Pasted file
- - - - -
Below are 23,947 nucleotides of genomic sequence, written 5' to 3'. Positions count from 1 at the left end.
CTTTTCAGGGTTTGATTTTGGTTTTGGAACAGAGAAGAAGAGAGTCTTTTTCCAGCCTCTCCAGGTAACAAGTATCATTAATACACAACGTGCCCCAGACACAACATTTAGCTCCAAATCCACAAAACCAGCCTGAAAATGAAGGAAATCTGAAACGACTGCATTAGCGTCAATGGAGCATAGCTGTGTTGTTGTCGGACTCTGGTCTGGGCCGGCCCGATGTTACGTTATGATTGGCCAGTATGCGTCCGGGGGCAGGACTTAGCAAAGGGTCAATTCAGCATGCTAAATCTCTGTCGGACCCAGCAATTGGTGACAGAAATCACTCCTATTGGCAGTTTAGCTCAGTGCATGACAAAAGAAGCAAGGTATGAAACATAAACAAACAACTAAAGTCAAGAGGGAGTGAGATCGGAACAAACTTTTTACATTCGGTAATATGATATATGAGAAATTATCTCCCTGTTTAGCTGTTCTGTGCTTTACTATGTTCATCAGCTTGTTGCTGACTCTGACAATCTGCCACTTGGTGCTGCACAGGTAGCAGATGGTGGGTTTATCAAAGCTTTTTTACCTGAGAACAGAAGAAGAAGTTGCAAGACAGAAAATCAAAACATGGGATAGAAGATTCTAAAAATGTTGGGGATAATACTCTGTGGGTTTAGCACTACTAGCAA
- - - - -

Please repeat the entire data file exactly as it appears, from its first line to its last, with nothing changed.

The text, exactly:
Below are 23,947 nucleotides of genomic sequence, written 5' to 3'. Positions count from 1 at the left end.
CTTTTCAGGGTTTGATTTTGGTTTTGGAACAGAGAAGAAGAGAGTCTTTTTCCAGCCTCTCCAGGTAACAAGTATCATTAATACACAACGTGCCCCAGACACAACATTTAGCTCCAAATCCACAAAACCAGCCTGAAAATGAAGGAAATCTGAAACGACTGCATTAGCGTCAATGGAGCATAGCTGTGTTGTTGTCGGACTCTGGTCTGGGCCGGCCCGATGTTACGTTATGATTGGCCAGTATGCGTCCGGGGGCAGGACTTAGCAAAGGGTCAATTCAGCATGCTAAATCTCTGTCGGACCCAGCAATTGGTGACAGAAATCACTCCTATTGGCAGTTTAGCTCAGTGCATGACAAAAGAAGCAAGGTATGAAACATAAACAAACAACTAAAGTCAAGAGGGAGTGAGATCGGAACAAACTTTTTACATTCGGTAATATGATATATGAGAAATTATCTCCCTGTTTAGCTGTTCTGTGCTTTACTATGTTCATCAGCTTGTTGCTGACTCTGACAATCTGCCACTTGGTGCTGCACAGGTAGCAGATGGTGGGTTTATCAAAGCTTTTTTACCTGAGAACAGAAGAAGAAGTTGCAAGACAGAAAATCAAAACATGGGATAGAAGATTCTAAAAATGTTGGGGATAATACTCTGTGGGTTTAGCACTACTAGCAA